Notes: Lilly gets positive feedback

Notes: Lilly gets positive feedback

ANAHEIM -- It sounded much better the second time.

Much to Ted Lilly's relief, the second opinion on his injured throwing arm closely resembled the first one. Dr. Lewis Yocum, the Angels' team physician, cleared Lilly on Tuesday to resume throwing without fear of long-term damage.

"I found out today that there's nothing significant," said Lilly, who's been suffering from a case of biceps tendinitis. "It was encouraging and comforting to know, for sure.

"Basically, what he said is, you've got to be able to judge what you can tolerate and what you can't. He didn't feel, at this point, that it would be foolish to go out and try to continue."

Lilly hasn't pitched since July 24, and it's his second arm-related stint on the disabled list this season. A case of tendinitis in his shoulder delayed the start of his year and sapped his efficiency when he finally made it back. In several respects, it's been a lost season for the 2004 All-Star, but Lilly's pleased to finally have some resolution.

"I kind of had mixed feelings. I was a little unsure," he said of his mind-set before Yocum's diagnosis. "There were times where I'd feel OK, and there were times where I'd go out and play catch and feel like I could be damaging it further. I didn't want to do that. So from this point, I'm going to go as long as I can and try to come back as soon as possible."

That sounds simply put -- but the reality is a little more complex. With the nature of the tests he took, Lilly has to wait a day or two before he can throw again. And when he does, he'll have to throw from flat ground before he can progress to mound work.

After that, the southpaw can consider a few alternate paths. He can pitch a few simulated games and return straight to big league action or he can try a Minor League rehab stint. The only issue in that last option is timing.

"They've got two weeks left down there," said Toronto manager John Gibbons, speaking of the Triple-A schedule. "Hopefully, and I'm just guessing right now, [he'll go in] a week to 10 days. He'd be ready for it -- at least do one start. They probably go a couple days into September."

"I don't know. I'd like to get ready for a rehab start, if I have that option," said Lilly. "It's a short window, but I'd like to, ideally. I'm not sure that's going to work out."

Forewarned for arms: As reported several times before, contingency plans Dustin McGowan and Scott Downs will be the arms most affected when Lilly and Roy Halladay return from the disabled list. Gibbons addressed that fact again on Tuesday, and he said the Jays have seen everything they need to see.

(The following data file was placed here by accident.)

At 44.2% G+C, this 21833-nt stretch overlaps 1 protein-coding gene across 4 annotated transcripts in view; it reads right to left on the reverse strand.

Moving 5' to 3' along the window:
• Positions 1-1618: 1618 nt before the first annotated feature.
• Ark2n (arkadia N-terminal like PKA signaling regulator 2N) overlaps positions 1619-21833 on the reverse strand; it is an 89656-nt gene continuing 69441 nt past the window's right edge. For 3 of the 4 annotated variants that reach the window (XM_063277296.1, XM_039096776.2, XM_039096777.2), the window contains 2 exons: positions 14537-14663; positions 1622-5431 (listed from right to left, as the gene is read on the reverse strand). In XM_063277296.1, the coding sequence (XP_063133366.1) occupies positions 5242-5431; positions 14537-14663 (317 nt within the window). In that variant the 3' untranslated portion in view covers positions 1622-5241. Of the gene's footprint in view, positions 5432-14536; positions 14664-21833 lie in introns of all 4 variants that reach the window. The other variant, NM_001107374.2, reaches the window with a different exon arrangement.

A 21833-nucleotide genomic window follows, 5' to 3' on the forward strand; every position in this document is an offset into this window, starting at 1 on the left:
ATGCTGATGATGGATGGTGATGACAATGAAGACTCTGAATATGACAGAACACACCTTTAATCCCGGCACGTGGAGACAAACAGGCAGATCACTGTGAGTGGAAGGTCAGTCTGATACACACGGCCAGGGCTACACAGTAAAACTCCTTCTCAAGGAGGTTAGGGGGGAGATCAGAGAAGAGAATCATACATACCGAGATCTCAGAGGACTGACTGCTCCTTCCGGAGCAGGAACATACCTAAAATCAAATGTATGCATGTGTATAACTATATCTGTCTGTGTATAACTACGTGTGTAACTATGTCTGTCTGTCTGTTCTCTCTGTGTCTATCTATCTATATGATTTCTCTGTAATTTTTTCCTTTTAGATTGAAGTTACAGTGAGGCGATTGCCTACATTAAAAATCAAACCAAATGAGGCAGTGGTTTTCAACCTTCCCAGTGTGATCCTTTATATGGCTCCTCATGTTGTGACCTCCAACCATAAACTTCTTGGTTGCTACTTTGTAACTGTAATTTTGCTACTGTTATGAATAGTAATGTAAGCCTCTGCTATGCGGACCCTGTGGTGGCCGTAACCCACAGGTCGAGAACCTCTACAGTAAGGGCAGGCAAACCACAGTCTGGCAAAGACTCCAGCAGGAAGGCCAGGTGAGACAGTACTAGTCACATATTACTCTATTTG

"We know where we're at. When the time comes, we'll decide," he said. "We're not going to put McGowan in the 'pen. If he's going to pitch, he's going to pitch steady work. ... The more he's around it, the better."

With that last comment, Gibbons meant big league exposure. The prevailing wisdom was always that McGowan would move down to Triple-A Syracuse and return when rosters expand in September. Now, two weeks from the start of the season's final month, it looks like McGowan may be in the rotation until both Lilly and Halladay return.

"Downs would be very valuable down there for us," said Gibbons, speaking of the bullpen. "Early on, he was pitching sporadically. He was pitching like [Brandon] League is right now. He'd go a long time between appearances, than he'd go two or three in a short time.

"The next thing you know, it's 10 more days. [Starting] allows him to stretch out a little bit and face more hitters."

Reinforcements: Gibbons briefly addressed September callups and mentioned one of the newest players in the organization. The Jays signed veteran Desi Relaford to a Minor League contract on Saturday, and he's been at Triple-A Syracuse ever since.

"We've talked about it, but I don't how many," said Gibbons, talking specifically about callups. "You know we're going to need a third catcher, and probably a couple guys that have been here at some time during the year."

That list would seem to include Guillermo Quiroz, Toronto's top catching prospect. It could also mean a return to the big leagues for Gabe Gross and Chad Gaudin.

Relaford, who played most recently with Colorado, is a very similar player to Frank Menechino. Both play several infield positions and can shock you with some power.

"Desi's a faster guy," said Gibbons, underlining the differences. "He plays infield and outfield -- switch-hitter."

Quotable: "We don't have Oakland anymore, but we've got anyone else. ... Bottom line is you've got to play good baseball or you've got no chance at all." -- Gibbons, talking about Toronto's remaining schedule and chances of winning the AL Wild Card slot

Coming up: The Blue Jays and Angels will play their series finale on Wednesday night, with Toronto's Josh Towers matched up against Jarrod Washburn. The Jays beat Washburn twice last year, but they haven't faced him in 2005.

Spencer Fordin is a reporter for This story was not subject to the approval of Major League Baseball or its clubs.